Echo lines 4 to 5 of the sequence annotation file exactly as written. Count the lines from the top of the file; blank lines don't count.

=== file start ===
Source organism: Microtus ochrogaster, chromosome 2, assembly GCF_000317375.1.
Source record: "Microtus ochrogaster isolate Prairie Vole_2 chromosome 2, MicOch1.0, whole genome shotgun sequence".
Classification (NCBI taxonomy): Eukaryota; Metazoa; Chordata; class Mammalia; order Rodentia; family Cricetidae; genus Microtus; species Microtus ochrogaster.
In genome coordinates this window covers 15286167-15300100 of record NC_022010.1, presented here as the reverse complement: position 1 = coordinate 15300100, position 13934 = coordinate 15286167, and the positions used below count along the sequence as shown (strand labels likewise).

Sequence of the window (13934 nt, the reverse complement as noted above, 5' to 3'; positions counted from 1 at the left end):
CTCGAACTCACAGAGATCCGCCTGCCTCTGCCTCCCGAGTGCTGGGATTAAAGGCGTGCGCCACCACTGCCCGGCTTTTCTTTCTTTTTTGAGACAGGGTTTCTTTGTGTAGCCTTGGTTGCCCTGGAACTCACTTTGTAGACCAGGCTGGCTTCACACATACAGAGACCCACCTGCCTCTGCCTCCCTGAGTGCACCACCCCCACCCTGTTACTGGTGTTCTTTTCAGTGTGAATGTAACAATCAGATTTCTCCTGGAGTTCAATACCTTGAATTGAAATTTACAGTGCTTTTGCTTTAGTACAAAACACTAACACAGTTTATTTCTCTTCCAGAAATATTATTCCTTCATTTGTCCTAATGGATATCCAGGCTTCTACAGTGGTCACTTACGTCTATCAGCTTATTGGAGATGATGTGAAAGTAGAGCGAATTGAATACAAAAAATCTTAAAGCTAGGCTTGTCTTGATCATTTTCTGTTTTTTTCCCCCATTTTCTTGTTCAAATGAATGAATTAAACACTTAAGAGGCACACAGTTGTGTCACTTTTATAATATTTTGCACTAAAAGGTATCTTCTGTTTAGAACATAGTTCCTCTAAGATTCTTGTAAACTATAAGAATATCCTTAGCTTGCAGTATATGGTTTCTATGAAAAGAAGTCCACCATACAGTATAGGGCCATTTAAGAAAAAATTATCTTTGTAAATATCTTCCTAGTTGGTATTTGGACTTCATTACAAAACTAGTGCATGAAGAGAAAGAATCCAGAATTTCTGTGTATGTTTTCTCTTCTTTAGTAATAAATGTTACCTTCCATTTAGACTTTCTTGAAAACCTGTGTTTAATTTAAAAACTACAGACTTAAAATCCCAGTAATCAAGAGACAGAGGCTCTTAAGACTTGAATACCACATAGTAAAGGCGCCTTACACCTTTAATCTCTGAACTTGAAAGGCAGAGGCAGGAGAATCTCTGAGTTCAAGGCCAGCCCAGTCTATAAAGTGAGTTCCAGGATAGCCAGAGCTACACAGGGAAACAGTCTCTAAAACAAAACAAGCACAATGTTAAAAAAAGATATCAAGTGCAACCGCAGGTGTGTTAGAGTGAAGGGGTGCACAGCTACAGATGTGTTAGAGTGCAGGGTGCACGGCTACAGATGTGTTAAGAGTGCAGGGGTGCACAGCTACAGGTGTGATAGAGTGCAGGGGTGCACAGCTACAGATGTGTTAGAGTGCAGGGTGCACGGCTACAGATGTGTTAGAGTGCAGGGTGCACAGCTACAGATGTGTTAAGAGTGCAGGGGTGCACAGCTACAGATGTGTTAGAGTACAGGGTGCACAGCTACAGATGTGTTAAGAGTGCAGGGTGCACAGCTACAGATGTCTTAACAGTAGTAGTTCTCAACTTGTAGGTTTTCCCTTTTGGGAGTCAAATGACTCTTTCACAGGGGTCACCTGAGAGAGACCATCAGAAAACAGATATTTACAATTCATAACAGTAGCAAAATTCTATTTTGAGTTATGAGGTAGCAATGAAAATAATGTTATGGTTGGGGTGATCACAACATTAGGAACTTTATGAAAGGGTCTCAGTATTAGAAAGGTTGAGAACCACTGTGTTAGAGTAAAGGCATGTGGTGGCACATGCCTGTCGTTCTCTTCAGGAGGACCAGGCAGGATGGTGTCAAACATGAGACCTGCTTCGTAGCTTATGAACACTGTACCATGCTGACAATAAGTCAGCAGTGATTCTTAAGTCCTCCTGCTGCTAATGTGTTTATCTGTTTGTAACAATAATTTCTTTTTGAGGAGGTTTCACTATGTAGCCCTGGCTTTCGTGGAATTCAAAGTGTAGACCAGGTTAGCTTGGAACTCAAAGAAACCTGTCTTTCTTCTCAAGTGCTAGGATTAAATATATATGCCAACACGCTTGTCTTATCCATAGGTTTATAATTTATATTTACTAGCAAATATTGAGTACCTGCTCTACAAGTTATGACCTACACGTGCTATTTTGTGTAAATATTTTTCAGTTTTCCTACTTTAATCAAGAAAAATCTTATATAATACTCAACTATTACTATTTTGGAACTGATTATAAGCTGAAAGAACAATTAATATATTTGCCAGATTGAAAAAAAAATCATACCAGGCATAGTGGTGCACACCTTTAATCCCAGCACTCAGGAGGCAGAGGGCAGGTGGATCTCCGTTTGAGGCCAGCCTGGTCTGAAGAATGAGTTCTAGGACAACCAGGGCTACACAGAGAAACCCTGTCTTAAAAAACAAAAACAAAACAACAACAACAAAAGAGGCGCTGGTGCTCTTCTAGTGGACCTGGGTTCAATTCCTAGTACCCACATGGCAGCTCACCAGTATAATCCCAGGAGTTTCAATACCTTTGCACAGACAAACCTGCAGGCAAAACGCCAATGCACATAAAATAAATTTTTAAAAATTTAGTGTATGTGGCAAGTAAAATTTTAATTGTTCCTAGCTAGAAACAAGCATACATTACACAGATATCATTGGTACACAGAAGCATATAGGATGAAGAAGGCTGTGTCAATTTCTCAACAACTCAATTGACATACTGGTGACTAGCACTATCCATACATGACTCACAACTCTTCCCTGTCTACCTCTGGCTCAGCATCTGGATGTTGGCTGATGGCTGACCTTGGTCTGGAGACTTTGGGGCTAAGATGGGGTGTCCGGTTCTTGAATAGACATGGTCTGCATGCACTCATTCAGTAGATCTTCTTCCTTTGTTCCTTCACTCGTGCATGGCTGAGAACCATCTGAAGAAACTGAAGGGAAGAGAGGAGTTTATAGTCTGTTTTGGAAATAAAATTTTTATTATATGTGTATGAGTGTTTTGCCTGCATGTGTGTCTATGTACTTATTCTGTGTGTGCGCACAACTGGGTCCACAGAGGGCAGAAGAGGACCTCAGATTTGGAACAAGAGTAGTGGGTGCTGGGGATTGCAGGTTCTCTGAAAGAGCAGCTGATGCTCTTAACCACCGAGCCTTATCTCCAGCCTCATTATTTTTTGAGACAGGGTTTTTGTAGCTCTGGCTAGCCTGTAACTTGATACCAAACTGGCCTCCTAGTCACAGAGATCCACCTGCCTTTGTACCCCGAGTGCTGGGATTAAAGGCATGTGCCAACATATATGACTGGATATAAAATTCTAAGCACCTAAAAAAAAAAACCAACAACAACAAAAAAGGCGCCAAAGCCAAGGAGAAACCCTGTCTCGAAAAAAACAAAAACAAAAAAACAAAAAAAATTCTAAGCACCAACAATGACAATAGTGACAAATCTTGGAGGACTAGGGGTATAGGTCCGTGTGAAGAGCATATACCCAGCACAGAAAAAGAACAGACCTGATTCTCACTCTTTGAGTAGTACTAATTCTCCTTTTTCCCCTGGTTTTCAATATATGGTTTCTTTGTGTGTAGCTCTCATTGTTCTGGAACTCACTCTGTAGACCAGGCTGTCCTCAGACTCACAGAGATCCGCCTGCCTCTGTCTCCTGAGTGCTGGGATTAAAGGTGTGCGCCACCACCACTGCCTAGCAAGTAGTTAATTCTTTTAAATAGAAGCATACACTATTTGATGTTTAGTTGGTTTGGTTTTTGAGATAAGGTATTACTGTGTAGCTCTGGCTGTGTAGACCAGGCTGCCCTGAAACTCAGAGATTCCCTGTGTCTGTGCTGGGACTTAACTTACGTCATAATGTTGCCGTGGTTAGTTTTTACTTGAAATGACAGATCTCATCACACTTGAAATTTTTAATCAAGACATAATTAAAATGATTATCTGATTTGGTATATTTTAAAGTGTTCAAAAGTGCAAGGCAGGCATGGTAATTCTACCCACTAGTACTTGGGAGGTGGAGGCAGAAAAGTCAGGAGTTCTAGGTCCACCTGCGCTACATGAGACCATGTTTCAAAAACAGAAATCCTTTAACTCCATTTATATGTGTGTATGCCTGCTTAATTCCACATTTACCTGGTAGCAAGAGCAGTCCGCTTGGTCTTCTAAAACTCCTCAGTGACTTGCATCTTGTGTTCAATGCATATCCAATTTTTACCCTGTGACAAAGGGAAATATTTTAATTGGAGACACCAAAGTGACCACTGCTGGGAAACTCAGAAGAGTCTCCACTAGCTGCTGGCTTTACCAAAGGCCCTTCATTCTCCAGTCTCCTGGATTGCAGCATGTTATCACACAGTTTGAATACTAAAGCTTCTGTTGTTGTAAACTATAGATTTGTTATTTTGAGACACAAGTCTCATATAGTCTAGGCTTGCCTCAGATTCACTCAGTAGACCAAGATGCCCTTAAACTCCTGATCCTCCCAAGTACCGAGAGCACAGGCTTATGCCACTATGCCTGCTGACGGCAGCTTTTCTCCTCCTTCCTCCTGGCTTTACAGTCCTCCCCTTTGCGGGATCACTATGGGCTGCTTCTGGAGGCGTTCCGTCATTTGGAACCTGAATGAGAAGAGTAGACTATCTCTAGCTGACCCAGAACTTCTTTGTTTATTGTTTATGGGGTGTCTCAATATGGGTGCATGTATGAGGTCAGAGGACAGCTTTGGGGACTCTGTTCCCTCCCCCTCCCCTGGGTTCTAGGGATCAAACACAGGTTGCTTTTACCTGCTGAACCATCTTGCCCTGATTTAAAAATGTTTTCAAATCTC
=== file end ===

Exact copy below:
In genome coordinates this window covers 15286167-15300100 of record NC_022010.1, presented here as the reverse complement: position 1 = coordinate 15300100, position 13934 = coordinate 15286167, and the positions used below count along the sequence as shown (strand labels likewise).

Sequence of the window (13934 nt, the reverse complement as noted above, 5' to 3'; positions counted from 1 at the left end):